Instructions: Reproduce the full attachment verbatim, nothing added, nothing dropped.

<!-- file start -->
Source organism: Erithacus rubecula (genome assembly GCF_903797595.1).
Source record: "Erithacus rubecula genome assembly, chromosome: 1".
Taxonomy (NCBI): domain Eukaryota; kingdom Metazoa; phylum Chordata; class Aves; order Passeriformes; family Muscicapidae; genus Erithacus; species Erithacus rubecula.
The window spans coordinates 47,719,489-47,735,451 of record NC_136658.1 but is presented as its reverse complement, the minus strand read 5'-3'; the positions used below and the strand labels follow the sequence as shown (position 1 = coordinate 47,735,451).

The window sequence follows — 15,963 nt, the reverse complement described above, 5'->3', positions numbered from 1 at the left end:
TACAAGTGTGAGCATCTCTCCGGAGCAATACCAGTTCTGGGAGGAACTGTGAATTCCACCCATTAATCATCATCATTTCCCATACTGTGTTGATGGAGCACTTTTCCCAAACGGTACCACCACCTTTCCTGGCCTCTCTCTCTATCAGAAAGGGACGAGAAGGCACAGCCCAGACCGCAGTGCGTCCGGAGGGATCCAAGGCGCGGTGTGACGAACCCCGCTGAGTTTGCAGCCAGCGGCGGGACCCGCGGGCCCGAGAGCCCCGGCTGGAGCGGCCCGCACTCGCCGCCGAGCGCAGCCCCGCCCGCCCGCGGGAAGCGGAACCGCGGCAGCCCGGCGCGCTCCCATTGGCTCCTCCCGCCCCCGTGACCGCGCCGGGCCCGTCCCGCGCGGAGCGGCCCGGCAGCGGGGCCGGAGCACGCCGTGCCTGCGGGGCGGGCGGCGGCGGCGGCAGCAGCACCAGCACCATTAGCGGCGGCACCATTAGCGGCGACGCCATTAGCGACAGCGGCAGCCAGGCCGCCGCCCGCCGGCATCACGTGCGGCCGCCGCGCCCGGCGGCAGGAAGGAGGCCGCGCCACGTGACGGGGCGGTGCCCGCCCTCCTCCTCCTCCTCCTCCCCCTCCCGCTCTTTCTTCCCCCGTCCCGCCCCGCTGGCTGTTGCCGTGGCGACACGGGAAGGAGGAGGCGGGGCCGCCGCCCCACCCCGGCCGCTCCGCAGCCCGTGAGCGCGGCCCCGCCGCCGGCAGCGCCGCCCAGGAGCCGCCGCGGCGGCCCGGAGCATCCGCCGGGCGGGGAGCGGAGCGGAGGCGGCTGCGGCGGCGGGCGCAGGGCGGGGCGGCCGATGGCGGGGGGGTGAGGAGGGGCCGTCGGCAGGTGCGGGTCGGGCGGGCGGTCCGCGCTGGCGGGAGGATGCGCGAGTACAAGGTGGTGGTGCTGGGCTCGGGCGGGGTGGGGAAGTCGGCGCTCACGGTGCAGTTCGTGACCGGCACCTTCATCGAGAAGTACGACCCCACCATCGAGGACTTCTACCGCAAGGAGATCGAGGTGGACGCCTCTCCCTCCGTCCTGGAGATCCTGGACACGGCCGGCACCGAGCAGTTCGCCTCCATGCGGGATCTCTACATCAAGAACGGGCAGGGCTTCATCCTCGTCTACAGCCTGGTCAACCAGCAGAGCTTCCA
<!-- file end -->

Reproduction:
Source organism: Erithacus rubecula (genome assembly GCF_903797595.1).
Source record: "Erithacus rubecula genome assembly, chromosome: 1".
Taxonomy (NCBI): domain Eukaryota; kingdom Metazoa; phylum Chordata; class Aves; order Passeriformes; family Muscicapidae; genus Erithacus; species Erithacus rubecula.
The window spans coordinates 47,719,489-47,735,451 of record NC_136658.1 but is presented as its reverse complement, the minus strand read 5'-3'; the positions used below and the strand labels follow the sequence as shown (position 1 = coordinate 47,735,451).

The window sequence follows — 15,963 nt, the reverse complement described above, 5'->3', positions numbered from 1 at the left end:
TACAAGTGTGAGCATCTCTCCGGAGCAATACCAGTTCTGGGAGGAACTGTGAATTCCACCCATTAATCATCATCATTTCCCATACTGTGTTGATGGAGCACTTTTCCCAAACGGTACCACCACCTTTCCTGGCCTCTCTCTCTATCAGAAAGGGACGAGAAGGCACAGCCCAGACCGCAGTGCGTCCGGAGGGATCCAAGGCGCGGTGTGACGAACCCCGCTGAGTTTGCAGCCAGCGGCGGGACCCGCGGGCCCGAGAGCCCCGGCTGGAGCGGCCCGCACTCGCCGCCGAGCGCAGCCCCGCCCGCCCGCGGGAAGCGGAACCGCGGCAGCCCGGCGCGCTCCCATTGGCTCCTCCCGCCCCCGTGACCGCGCCGGGCCCGTCCCGCGCGGAGCGGCCCGGCAGCGGGGCCGGAGCACGCCGTGCCTGCGGGGCGGGCGGCGGCGGCGGCAGCAGCACCAGCACCATTAGCGGCGGCACCATTAGCGGCGACGCCATTAGCGACAGCGGCAGCCAGGCCGCCGCCCGCCGGCATCACGTGCGGCCGCCGCGCCCGGCGGCAGGAAGGAGGCCGCGCCACGTGACGGGGCGGTGCCCGCCCTCCTCCTCCTCCTCCTCCCCCTCCCGCTCTTTCTTCCCCCGTCCCGCCCCGCTGGCTGTTGCCGTGGCGACACGGGAAGGAGGAGGCGGGGCCGCCGCCCCACCCCGGCCGCTCCGCAGCCCGTGAGCGCGGCCCCGCCGCCGGCAGCGCCGCCCAGGAGCCGCCGCGGCGGCCCGGAGCATCCGCCGGGCGGGGAGCGGAGCGGAGGCGGCTGCGGCGGCGGGCGCAGGGCGGGGCGGCCGATGGCGGGGGGGTGAGGAGGGGCCGTCGGCAGGTGCGGGTCGGGCGGGCGGTCCGCGCTGGCGGGAGGATGCGCGAGTACAAGGTGGTGGTGCTGGGCTCGGGCGGGGTGGGGAAGTCGGCGCTCACGGTGCAGTTCGTGACCGGCACCTTCATCGAGAAGTACGACCCCACCATCGAGGACTTCTACCGCAAGGAGATCGAGGTGGACGCCTCTCCCTCCGTCCTGGAGATCCTGGACACGGCCGGCACCGAGCAGTTCGCCTCCATGCGGGATCTCTACATCAAGAACGGGCAGGGCTTCATCCTCGTCTACAGCCTGGTCAACCAGCAGAGCTTCCA